Wherefore art thou aggregate resources for highways?
Crushed stone and crushed gravel are the major sources of most pavement aggregates. Their angular shapes perform well in applications where interparticle friction adds to pavement strength, such as granular bases and asphalt layers. For portland cement concrete, natural sand, gravel, and crushed stone are widely used in pavements and structures as well. Natural sand, as the fine aggregate for concrete, is entrenched in highway agencies' specifications because its rounded shape contributes to concrete workability. Using crushed, angular, and manufactured fine aggregates in concrete, mortar, and grout applications is more difficult, but may be necessary in some areas.
To be useful to highway agencies, first and foremost, aggregates must be of a sufficient quality to meet both initial design needs and long-term, life-cycle performance objectives. Industry decision makers regularly consider alternative blends, recycled sources, and gradings, as well as other aggregates specified for the project designs. Developing specifications that allow more blending to meet performance objectives can help preserve premium aggregates for critical uses.
Ensuring a sustainable supply of aggregates requires advance planning and balancing a complex matrix of engineering, geographical, and geological variables and community interests. Aggregate resources--whether quarries, pits, recycled materials, or industrial byproducts--are more sustainable when located close to projects. In many cases, however, materials must be trucked to project sites from distant locations.
"The highway industry and the public need to become more educated about the importance of aggregates to local economies and regional transportation infrastructure," says Jorge E. Pagan-Ortiz, director of the Federal Highway Administration's (FHWA) Office of Infrastructure Research and Development. "Knowing the locations of current and potential future aggregate sources is important for strategic planning and resource protection."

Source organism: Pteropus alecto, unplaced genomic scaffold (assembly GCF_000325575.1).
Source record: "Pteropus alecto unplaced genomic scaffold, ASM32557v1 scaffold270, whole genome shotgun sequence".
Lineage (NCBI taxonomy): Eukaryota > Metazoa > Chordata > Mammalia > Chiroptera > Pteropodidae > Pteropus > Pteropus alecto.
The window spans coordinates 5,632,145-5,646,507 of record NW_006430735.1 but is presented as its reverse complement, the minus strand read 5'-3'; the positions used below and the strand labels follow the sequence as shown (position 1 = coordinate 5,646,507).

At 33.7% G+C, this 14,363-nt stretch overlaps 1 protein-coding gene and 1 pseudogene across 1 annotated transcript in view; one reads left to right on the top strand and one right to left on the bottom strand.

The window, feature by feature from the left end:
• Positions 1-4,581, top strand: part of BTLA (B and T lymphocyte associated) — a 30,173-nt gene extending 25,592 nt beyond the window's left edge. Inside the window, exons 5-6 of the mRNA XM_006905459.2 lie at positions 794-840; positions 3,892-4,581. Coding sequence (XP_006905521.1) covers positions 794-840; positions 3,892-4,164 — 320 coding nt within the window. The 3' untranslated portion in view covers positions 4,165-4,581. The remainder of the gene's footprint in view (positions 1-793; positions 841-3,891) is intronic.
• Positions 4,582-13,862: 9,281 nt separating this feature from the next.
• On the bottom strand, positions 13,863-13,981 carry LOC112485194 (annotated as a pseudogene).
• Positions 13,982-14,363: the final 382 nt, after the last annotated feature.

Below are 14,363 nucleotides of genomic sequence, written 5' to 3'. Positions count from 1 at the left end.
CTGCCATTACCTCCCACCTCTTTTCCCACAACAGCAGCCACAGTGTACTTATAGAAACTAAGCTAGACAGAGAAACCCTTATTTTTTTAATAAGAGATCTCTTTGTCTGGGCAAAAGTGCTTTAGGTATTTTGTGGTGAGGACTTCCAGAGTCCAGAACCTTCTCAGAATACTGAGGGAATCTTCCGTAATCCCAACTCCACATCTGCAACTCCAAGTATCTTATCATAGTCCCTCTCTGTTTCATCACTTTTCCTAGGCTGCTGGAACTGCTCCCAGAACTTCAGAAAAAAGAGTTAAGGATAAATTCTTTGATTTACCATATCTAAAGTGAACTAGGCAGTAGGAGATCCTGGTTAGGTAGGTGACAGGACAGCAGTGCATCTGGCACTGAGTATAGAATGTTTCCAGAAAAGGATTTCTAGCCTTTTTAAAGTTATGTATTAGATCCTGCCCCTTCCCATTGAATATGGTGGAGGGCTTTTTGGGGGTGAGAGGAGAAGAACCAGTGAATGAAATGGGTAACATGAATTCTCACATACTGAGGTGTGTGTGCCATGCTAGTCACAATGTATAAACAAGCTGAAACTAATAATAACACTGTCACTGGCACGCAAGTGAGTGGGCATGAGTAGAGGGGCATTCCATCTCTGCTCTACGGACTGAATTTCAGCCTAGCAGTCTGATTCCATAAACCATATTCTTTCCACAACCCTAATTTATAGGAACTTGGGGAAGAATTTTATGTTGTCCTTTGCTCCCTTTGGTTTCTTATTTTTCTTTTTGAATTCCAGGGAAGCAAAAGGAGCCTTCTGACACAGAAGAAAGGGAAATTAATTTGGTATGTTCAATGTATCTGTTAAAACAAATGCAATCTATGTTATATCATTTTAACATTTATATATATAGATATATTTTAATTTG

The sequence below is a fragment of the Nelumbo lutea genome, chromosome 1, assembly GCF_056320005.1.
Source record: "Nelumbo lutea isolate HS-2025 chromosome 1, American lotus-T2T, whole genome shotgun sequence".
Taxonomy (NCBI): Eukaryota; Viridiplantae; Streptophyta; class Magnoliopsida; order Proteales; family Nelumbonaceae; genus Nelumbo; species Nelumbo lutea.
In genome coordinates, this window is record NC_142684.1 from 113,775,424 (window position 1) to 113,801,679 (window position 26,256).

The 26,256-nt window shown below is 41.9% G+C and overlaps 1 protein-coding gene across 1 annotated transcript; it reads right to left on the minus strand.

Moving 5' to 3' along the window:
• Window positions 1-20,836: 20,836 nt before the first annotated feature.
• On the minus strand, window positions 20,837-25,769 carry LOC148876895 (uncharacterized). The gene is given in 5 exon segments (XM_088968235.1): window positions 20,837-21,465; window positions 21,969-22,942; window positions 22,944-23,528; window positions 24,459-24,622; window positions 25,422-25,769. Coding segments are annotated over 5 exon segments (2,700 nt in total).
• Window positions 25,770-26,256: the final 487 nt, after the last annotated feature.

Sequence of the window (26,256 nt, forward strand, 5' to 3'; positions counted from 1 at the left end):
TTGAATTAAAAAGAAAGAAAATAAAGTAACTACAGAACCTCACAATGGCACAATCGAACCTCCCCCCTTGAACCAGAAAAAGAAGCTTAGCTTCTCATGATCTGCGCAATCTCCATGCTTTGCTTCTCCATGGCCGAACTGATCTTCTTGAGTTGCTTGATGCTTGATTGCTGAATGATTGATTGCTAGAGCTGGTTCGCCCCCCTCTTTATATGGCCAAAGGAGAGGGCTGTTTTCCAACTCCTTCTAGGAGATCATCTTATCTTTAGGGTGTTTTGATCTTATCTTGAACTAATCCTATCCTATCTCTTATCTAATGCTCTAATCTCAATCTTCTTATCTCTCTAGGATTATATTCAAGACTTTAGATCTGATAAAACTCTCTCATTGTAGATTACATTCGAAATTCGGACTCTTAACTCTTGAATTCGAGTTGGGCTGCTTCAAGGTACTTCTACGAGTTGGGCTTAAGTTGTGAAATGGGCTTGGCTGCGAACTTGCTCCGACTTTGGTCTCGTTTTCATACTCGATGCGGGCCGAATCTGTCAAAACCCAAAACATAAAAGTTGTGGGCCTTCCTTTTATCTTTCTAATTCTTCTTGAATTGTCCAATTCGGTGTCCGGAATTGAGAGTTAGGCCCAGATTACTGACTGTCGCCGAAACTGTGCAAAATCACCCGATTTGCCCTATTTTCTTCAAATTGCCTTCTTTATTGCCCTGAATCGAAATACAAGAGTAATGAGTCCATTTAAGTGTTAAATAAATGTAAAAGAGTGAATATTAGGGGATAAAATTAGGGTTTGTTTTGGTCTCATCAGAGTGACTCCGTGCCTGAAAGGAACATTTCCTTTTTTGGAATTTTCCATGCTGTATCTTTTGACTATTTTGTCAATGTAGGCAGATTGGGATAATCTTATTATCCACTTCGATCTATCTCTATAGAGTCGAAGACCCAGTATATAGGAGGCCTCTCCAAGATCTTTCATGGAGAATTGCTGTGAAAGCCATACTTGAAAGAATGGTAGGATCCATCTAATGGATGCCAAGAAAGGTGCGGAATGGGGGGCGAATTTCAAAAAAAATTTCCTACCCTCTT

By knowing more about local resources, officials can plan and design highway projects to optimize the use of various types of locally available natural and recycled aggregates. Using locally available aggregates reduces transportation costs and energy expended in moving these heavy bulk materials. Optimal use of local aggregates also reduces truck traffic and the number of axle loadings on the highway system. Further still, communities can extract high-quality aggregates before committing land to other uses, such as lakes, parks, or new developments. However, advance planning and environmental and landscape architectural considerations are critical in reclaiming and developing aggregate lands.
In January 2011, at the Transportation Research Board's (TRB) 90th annual meeting, experts from the United States and Europe gathered for a workshop on "Aggregate Source Depletion and Future Supply." Representatives from FHWA, the U.S. Geological Survey (USGS), State departments of transportation (DOTs), industry, and academia discussed the future of sustainable sources of mineral aggregates and related issues facing many States and transportation agencies. What follows are highlights from their presentations.
Aggregate Needs for Highways and Structures
Both by volume and tonnage, aggregates surpass all other materials used in the built infrastructure of roads and bridges. As defined by ASTM International in ASTM D 8-02, an aggregate is "a granular material of mineral composition such as sand, gravel, shell, slag, or crushed stone, used with a cementing medium to form mortars or concrete, or alone as in base courses, railroad ballasts, etc."
USGS Circular 1176 Aggregates from Natural and Recycled Sources: Economic Assessments for Construction Applications--A Materials Flow Analysis (1998) further refines the definition as follows: "aggregates are...materials, either natural or manufactured, that are either crushed and combined with a binding agent to form bituminous or cement concrete, or treated alone to form products such as railroad ballast, filter beds, or fluxed material." Treated and untreated aggregates are also used for local gravel roads or other aggregate-surfaced roads, driveways, and parking areas.